You can’t live with it, and you can’t live without it. And, much like the question of whether having eggs for breakfast is a good or bad idea, the debate over stress is an ongoing bone of contention. Some say stress causes everything from the common cold to cancer, and some say stress does for the mind what weightlifting does for the body—it helps build strength and resilience.
Which argument should you believe? Is there a healthy way to deal with stress?
Life is stress
One thing for sure—if you are alive, you are experiencing stress. In a sense, life is stress; each day subjects us to changes in the weather, unexpected challenges and requests, deadlines to meet, news (whether perceived as “good” or “bad”), disagreements, disappointments, fear and the like—and all of these bring on stress.
Researchers commonly understand “stress” as anything that disrupts your normal routine and elicits a reaction. If you are stepping out into a crosswalk and someone yells “Look out!” just as a car speeds by, the stress of the moment was helpful. It caused you to stop and look instead of walking in front of an automobile. There are other types of stress, though, that wear your defenses down and can lower your resistance to disease.
The worst kind of stress
Stress that arises, but soon dissipates, can help keep us on our toes. Most people enjoy the thrill of a ride at the county fair or the exhilaration of listening to a motivational keynote speech.
When the stress settles in for the long term, though, and when the underlying situation seems to be completely out of our control, stress can turn on us—tearing us apart from the inside out. The loss of your spouse, being blocked from advancement at work, chronic health problems—all of these are types of stress that can destroy a person. They can rob the joy from life and bring on (what can seem to be) an endless stream of insurmountable problems in their wake.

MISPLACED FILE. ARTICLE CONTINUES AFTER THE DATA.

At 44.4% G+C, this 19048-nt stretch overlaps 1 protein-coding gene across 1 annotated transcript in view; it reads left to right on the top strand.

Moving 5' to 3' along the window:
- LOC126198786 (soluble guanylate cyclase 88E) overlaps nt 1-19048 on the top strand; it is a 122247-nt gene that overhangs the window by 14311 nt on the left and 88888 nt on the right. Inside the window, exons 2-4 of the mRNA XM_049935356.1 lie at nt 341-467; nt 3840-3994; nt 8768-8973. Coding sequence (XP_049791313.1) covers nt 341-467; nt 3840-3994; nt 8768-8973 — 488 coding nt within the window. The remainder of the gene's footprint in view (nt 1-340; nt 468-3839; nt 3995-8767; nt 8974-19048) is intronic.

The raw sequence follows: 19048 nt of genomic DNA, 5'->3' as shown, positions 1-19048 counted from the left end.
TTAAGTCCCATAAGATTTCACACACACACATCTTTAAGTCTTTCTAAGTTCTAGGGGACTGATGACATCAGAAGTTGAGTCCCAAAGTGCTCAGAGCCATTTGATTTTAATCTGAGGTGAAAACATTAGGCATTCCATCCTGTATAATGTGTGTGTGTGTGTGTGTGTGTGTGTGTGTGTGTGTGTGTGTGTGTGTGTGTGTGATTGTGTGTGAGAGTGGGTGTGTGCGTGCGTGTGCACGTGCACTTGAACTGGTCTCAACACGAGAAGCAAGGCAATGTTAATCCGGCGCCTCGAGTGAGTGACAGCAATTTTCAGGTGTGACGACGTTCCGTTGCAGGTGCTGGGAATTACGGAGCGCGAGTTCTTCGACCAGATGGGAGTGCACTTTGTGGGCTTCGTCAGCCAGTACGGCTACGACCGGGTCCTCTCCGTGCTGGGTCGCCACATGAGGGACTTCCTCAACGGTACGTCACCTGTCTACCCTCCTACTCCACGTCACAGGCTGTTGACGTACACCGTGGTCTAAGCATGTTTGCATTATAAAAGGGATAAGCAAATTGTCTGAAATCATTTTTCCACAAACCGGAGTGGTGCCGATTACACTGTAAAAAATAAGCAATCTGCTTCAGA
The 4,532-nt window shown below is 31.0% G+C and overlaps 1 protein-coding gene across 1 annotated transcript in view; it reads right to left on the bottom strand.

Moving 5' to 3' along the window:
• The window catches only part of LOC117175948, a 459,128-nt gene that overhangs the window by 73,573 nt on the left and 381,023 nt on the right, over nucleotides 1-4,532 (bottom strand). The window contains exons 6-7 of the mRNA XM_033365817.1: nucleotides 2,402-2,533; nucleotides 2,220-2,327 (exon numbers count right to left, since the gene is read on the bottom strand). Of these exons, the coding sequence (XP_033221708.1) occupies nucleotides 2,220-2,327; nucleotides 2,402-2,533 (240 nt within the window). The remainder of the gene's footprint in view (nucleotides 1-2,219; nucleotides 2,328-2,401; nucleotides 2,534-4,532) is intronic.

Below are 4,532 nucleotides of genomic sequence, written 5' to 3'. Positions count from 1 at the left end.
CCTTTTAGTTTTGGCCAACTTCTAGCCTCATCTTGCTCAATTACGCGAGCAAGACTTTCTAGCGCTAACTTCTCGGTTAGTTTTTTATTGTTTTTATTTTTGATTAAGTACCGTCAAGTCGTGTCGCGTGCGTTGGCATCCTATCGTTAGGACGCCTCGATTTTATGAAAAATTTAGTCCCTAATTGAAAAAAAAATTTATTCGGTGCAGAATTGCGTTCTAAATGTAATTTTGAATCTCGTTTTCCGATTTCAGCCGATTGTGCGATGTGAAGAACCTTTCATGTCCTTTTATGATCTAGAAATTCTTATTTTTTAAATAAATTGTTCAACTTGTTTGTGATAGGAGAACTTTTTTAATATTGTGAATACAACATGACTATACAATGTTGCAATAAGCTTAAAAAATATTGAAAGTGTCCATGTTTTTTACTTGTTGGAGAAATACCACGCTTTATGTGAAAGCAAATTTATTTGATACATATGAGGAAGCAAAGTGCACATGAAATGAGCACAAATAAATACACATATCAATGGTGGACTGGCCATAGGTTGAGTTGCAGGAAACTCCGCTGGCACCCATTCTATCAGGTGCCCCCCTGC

How to fight back
Those who suffer stress-related symptoms—irritability, tiredness, headaches, skin rashes, lack of motivation, outbursts of anger and such—often try to place the blame elsewhere, instead of looking squarely at the problem. After all, the situation seems uncontrollable and the ramifications seem overwhelming.
Left unaddressed, these situations set the sufferer up for certain failure—maybe even for psychological problems or attempts at suicide. The first thing to remember when the cloud of distress begins to settle is that there are options. You are not stuck without hope.
- Get up and get going. Exercise invigorates the body, giving tangible proof of your ability to endure and to move on.
- Breathe. Under stress, the breath becomes shallow and interrupted. Much benefit can be derived from simple breath exercises. Breathe in hope; breathe out anxiety. There are many books and teachings on breath management that can help.
- Change to a different job–one where you are appreciated. Look at the options: Are you an entrepreneur at heart? Who needs your talents?
- Find faith and meaning. Life can be overwhelming and life can be scary. There is much in the world to fear. Denying that fact does not help one cope with reality.
- Embrace the change, or embrace the potential for change. Consider the timeless maxim, “This too shall pass.”
The value of remembering purpose and letting go of your (imagined) control
Those who believe life has meaning can survive calamities that cause others to give up and die. The work of Dr.Viktor Frankl poignantly bears this out, especially his detailed descriptions of what it was like to be a prisoner in the Nazi concentration camps of WWII.
Any method of dealing with stress, though, begins with recognizing stress and agreeing with yourself that something can be done to either alleviate or endure the situation.
You can probably pick up a large stone without much difficulty. You can even hold it straight out in front of you. After a short period, though, your arm will grow tired. It won’t be long before the muscles start to quiver. And at some point, your ability to hold the stone will collapse entirely.
That is the way it is with stress. You can’t hold it for long. Don’t try. Do something about it. Tell someone about it. Fight back. Like Dr. Frankl, you may find the insurmountable problem really was there to help make you stronger, not to punish you or break you or hurt you.
Life is a school, my friend.